St. Paul’s Catacombs are part of a large cemetery once located outside the walls of the ancient Roman city of Melite. The area today makes up the cities of Mdina and Rabat in Malta. Roman tradition stated that burials were to be outside of city walls.
Earlier tombs consisted of a deep rectangular shaft with chambers dug into their sides. Over time the burial chambers were dug in a more regular and larger shape. This led to neighbouring tombs being connected, creating catacombs, which became the normal style of burial by the fourth century AD. The catacombs remained in use up to the eighth century, and some were reused in the 13th century as Christianity grew on the islands of Malta.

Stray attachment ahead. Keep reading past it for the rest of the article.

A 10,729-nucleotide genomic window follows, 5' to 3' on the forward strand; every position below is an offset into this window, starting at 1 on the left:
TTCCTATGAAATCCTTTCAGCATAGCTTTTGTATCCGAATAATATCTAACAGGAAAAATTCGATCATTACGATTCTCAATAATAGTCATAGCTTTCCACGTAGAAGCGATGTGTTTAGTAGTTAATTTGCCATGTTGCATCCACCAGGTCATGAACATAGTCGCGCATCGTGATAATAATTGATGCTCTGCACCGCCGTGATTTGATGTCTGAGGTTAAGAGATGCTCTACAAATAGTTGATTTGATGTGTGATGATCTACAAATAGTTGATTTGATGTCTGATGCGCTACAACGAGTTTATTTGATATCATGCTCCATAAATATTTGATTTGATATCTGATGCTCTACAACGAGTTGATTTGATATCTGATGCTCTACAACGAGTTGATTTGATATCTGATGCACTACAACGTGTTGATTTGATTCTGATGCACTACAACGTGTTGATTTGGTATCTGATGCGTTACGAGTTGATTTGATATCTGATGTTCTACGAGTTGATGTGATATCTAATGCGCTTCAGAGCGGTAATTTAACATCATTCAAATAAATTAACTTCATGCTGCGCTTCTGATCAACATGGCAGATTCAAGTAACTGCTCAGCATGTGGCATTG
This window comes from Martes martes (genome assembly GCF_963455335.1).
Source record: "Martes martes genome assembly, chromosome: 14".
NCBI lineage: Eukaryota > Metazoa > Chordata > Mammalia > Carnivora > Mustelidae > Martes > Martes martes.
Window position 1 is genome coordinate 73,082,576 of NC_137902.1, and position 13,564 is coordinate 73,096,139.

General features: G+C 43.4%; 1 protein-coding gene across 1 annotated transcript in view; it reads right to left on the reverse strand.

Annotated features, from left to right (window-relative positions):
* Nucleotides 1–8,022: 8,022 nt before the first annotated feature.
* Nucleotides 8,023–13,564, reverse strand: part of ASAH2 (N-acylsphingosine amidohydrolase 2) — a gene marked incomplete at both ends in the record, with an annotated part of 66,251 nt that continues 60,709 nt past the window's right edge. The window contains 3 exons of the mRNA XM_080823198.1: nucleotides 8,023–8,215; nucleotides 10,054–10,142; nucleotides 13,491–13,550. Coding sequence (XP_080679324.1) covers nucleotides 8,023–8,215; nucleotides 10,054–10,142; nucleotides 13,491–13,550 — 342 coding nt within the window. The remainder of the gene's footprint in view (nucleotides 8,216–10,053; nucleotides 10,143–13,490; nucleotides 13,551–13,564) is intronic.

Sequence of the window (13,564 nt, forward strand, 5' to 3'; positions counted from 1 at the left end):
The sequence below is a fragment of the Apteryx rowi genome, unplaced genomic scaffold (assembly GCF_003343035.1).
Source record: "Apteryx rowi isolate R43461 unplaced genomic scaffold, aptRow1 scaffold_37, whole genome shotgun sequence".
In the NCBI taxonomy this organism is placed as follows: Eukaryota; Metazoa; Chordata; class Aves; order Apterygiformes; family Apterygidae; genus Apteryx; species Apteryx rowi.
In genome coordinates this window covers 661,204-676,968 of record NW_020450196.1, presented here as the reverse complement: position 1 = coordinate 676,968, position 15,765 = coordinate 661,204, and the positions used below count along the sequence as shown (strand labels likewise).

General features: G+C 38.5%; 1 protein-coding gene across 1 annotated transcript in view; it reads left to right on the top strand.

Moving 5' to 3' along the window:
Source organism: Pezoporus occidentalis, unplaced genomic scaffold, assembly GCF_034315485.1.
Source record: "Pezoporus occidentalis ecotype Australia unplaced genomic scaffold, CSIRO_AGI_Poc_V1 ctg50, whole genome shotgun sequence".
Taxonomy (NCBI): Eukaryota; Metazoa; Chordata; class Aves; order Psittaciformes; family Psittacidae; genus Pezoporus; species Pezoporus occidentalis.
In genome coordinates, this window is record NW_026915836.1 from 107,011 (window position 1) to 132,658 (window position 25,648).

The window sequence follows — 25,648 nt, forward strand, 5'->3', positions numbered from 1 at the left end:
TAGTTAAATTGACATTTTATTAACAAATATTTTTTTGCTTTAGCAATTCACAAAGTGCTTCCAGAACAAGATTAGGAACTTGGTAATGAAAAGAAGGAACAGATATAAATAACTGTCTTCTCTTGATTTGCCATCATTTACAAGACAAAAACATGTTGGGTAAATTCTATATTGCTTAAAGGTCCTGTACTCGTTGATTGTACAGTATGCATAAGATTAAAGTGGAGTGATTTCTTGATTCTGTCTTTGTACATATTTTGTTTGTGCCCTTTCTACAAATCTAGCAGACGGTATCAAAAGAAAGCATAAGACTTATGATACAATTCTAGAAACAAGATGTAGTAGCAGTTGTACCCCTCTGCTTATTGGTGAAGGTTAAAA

The network of underground tombs was rediscovered in 1894, having been abandoned for centuries. Few artifacts were found during the surveying of the site, as the catacombs had probably been looted during their abandonment.
We’ve also explored the world-famous and significantly larger Paris Catacombs- click to read about them.
Last Updated on 4 March 2022 by Michael